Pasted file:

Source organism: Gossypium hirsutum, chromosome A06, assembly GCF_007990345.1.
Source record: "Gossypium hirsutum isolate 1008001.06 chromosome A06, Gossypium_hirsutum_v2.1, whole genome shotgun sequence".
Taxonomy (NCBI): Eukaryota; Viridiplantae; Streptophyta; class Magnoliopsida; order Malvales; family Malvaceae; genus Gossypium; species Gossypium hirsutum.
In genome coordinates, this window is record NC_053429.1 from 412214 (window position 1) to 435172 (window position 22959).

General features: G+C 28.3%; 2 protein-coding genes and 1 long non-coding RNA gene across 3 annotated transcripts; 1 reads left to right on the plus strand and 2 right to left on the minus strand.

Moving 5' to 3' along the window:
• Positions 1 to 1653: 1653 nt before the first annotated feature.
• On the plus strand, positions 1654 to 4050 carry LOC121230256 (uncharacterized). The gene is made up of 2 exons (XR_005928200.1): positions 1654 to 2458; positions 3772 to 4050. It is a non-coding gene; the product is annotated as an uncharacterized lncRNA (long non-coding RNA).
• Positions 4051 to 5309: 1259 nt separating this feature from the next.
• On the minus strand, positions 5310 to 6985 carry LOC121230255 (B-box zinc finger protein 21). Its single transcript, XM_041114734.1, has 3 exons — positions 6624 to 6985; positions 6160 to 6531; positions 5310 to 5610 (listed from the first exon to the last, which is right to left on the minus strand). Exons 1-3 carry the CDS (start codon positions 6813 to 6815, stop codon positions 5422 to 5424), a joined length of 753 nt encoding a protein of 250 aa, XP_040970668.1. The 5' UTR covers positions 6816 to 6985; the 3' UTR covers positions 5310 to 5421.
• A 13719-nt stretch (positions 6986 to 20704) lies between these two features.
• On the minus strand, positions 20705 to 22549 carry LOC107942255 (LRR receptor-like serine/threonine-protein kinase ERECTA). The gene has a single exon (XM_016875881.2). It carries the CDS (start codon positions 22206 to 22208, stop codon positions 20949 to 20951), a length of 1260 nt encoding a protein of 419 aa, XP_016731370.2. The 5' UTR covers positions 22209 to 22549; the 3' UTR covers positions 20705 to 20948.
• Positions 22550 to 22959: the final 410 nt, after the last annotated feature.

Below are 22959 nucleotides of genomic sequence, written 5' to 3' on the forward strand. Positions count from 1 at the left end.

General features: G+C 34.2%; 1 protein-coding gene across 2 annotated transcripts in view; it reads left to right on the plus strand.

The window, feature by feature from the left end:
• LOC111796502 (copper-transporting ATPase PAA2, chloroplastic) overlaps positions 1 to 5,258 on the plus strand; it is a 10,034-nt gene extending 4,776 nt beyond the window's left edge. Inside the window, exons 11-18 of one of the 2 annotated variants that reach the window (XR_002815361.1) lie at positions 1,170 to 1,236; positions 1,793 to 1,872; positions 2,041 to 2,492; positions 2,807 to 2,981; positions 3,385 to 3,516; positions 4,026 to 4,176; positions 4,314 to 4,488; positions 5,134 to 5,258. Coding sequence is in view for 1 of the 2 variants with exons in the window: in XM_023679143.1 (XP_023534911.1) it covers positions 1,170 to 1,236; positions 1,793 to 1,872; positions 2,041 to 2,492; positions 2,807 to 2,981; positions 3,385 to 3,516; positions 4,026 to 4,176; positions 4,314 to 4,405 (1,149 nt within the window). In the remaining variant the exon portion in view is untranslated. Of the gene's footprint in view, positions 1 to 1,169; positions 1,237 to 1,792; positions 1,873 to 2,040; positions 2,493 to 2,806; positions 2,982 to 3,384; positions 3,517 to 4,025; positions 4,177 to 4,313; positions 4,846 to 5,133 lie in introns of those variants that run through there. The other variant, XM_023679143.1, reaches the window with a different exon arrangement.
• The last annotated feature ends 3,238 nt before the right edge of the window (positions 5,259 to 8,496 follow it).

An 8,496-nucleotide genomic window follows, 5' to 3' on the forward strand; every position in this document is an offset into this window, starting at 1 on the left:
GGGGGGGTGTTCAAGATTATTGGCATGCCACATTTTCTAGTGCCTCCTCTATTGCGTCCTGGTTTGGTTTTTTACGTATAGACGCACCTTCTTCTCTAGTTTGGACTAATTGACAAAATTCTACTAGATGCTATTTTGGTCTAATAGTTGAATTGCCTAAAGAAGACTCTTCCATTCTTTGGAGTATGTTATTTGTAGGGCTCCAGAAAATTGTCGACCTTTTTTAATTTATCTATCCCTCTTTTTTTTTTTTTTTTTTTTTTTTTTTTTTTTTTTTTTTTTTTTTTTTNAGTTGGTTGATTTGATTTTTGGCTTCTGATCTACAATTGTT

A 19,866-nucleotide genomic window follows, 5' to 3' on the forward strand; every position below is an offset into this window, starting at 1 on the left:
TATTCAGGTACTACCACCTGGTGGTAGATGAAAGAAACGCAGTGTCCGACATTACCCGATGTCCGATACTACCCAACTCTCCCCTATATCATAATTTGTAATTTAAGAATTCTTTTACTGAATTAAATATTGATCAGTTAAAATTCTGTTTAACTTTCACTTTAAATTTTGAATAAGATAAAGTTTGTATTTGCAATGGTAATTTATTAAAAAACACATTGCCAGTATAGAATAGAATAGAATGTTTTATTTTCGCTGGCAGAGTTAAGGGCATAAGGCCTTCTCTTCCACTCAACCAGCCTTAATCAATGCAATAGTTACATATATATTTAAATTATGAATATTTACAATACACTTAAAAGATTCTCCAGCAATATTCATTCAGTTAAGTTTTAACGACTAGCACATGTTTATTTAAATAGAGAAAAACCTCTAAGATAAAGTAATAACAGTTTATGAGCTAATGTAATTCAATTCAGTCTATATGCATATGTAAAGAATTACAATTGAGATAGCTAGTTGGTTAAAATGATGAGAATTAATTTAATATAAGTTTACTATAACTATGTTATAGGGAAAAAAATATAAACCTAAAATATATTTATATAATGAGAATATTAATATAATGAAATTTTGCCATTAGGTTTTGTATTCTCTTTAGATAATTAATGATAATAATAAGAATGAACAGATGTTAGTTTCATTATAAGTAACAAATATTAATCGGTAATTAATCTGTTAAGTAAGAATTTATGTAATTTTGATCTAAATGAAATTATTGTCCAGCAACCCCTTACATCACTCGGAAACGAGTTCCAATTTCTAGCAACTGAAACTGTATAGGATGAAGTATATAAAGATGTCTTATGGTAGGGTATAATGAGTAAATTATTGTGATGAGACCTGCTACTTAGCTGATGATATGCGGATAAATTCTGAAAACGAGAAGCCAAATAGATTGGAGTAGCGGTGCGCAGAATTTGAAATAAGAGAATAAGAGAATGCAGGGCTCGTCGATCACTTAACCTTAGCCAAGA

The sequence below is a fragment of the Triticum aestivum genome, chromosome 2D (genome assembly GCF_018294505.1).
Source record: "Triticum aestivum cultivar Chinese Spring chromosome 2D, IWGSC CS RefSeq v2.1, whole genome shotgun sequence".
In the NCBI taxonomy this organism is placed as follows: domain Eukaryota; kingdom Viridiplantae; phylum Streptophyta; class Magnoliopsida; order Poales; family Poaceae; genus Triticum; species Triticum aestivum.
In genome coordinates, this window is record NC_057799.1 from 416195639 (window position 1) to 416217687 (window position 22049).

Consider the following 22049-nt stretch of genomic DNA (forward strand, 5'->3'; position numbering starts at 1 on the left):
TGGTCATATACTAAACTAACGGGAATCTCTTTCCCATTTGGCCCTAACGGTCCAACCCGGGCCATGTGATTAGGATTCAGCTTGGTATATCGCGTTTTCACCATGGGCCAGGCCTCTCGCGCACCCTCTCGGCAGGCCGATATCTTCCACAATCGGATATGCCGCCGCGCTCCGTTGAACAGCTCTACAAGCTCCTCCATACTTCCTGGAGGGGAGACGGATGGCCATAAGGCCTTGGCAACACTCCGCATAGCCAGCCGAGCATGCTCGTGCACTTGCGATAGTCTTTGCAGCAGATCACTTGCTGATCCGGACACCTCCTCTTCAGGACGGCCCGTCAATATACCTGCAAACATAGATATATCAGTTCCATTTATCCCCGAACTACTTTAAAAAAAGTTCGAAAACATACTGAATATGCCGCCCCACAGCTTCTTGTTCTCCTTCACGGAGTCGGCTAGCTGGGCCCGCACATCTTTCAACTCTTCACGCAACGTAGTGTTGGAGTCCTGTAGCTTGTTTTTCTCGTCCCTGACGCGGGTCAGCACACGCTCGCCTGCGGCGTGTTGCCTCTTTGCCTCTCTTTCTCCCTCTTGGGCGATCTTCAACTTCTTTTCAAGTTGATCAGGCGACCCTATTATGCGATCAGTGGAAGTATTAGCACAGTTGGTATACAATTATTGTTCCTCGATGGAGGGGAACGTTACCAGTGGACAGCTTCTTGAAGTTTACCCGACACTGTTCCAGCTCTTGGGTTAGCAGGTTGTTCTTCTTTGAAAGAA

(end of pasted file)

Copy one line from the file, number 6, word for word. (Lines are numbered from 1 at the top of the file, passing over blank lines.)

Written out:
Moving 5' to 3' along the window: